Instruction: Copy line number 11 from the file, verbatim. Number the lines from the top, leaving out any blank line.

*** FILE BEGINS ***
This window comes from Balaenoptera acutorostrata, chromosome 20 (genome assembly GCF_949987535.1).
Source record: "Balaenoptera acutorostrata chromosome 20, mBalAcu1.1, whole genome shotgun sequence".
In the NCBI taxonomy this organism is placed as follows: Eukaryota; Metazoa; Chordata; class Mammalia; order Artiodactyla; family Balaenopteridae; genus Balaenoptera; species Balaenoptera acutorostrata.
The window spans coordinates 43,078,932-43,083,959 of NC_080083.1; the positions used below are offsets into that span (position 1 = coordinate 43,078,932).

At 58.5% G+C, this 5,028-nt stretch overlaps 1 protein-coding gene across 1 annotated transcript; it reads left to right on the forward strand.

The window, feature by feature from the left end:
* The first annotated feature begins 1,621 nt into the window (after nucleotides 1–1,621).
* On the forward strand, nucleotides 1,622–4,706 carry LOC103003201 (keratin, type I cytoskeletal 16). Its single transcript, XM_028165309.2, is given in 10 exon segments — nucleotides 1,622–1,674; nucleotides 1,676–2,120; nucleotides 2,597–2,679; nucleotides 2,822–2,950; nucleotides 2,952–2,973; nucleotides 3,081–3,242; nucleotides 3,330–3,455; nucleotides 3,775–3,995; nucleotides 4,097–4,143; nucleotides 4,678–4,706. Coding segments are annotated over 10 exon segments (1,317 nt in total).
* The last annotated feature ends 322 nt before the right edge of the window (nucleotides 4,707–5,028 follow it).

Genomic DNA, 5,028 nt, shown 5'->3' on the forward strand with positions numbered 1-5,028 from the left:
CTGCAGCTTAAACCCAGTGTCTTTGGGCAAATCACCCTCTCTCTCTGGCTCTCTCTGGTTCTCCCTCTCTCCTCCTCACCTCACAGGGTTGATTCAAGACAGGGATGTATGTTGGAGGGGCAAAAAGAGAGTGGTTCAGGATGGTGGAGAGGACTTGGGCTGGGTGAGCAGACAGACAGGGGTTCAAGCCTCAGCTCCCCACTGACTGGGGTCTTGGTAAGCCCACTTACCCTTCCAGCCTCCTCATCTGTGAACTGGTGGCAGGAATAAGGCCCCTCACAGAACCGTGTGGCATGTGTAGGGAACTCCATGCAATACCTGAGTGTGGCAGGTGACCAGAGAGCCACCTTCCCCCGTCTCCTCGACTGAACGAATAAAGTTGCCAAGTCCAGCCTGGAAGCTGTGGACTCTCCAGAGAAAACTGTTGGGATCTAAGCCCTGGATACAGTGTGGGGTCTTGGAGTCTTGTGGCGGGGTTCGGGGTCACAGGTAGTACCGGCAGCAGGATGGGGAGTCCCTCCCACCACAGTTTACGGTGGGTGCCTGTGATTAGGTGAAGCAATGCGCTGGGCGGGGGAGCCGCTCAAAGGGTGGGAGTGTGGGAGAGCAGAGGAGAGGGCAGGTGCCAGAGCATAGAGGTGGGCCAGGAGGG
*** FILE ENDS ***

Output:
CTGCAGCTTAAACCCAGTGTCTTTGGGCAAATCACCCTCTCTCTCTGGCTCTCTCTGGTTCTCCCTCTCTCCTCCTCACCTCACAGGGTTGATTCAAGACAGGGATGTATGTTGGAGGGGCAAAAAGAGAGTGGTTCAGGATGGTGGAGAGGACTTGGGCTGGGTGAGCAGACAGACAGGGGTTCAAGCCTCAGCTCCCCACTGACTGGGGTCTTGGTAAGCCCACTTACCCTTCCAGCCTCCTCATCTGTGAACTGGTGGCAGGAATAAGGCCCCTCACAGAACCGTGTGGCATGTGTAGGGAACTCCATGCAATACCTGAGTGTGGCAGGTGACCAGAGAGCCACCTTCCCCCGTCTCCTCGACTGAACGAATAAAGTTGCCAAGTCCAGCCTGGAAGCTGTGGACTCTCCAGAGAAAACTGTTGGGATCTAAGCCCTGGATACAGTGTGGGGTCTTGGAGTCTTGTGGCGGGGTTCGGGGTCACAGGTAGTACCGGCAGCAGGATGGGGAGTCCCTCCCACCACAGTTTACGGTGGGTGCCTGTGATTAGGTGAAGCAATGCGCTGGGCGGGGGAGCCGCTCAAAGGGTGGGAGTGTGGGAGAGCAGAGGAGAGGGCAGGTGCCAGAGCATAGAGGTGGGCCAGGAGGG